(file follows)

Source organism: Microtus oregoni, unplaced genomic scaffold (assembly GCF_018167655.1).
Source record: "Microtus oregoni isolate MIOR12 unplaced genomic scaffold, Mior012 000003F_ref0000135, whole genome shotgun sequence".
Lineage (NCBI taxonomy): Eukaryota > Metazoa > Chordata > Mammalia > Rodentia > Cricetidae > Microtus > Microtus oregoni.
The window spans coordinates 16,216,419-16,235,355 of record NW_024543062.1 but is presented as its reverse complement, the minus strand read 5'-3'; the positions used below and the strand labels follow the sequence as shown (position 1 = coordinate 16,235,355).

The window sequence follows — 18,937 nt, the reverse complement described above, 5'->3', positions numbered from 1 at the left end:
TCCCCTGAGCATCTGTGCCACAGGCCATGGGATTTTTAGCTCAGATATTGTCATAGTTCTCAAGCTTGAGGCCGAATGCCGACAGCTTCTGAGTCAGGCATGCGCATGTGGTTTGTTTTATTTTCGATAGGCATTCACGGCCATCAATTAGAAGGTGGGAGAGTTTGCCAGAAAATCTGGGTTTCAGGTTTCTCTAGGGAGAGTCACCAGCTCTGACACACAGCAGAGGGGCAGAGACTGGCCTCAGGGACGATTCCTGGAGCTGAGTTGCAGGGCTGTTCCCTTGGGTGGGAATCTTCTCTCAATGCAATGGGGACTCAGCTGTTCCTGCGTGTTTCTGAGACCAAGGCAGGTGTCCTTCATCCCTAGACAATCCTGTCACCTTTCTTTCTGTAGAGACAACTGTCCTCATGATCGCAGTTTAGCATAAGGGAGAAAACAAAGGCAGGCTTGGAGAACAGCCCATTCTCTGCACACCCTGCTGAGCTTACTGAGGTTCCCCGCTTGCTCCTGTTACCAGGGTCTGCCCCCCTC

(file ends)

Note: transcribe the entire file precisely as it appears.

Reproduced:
Source organism: Microtus oregoni, unplaced genomic scaffold (assembly GCF_018167655.1).
Source record: "Microtus oregoni isolate MIOR12 unplaced genomic scaffold, Mior012 000003F_ref0000135, whole genome shotgun sequence".
Lineage (NCBI taxonomy): Eukaryota > Metazoa > Chordata > Mammalia > Rodentia > Cricetidae > Microtus > Microtus oregoni.
The window spans coordinates 16,216,419-16,235,355 of record NW_024543062.1 but is presented as its reverse complement, the minus strand read 5'-3'; the positions used below and the strand labels follow the sequence as shown (position 1 = coordinate 16,235,355).

The window sequence follows — 18,937 nt, the reverse complement described above, 5'->3', positions numbered from 1 at the left end:
TCCCCTGAGCATCTGTGCCACAGGCCATGGGATTTTTAGCTCAGATATTGTCATAGTTCTCAAGCTTGAGGCCGAATGCCGACAGCTTCTGAGTCAGGCATGCGCATGTGGTTTGTTTTATTTTCGATAGGCATTCACGGCCATCAATTAGAAGGTGGGAGAGTTTGCCAGAAAATCTGGGTTTCAGGTTTCTCTAGGGAGAGTCACCAGCTCTGACACACAGCAGAGGGGCAGAGACTGGCCTCAGGGACGATTCCTGGAGCTGAGTTGCAGGGCTGTTCCCTTGGGTGGGAATCTTCTCTCAATGCAATGGGGACTCAGCTGTTCCTGCGTGTTTCTGAGACCAAGGCAGGTGTCCTTCATCCCTAGACAATCCTGTCACCTTTCTTTCTGTAGAGACAACTGTCCTCATGATCGCAGTTTAGCATAAGGGAGAAAACAAAGGCAGGCTTGGAGAACAGCCCATTCTCTGCACACCCTGCTGAGCTTACTGAGGTTCCCCGCTTGCTCCTGTTACCAGGGTCTGCCCCCCTC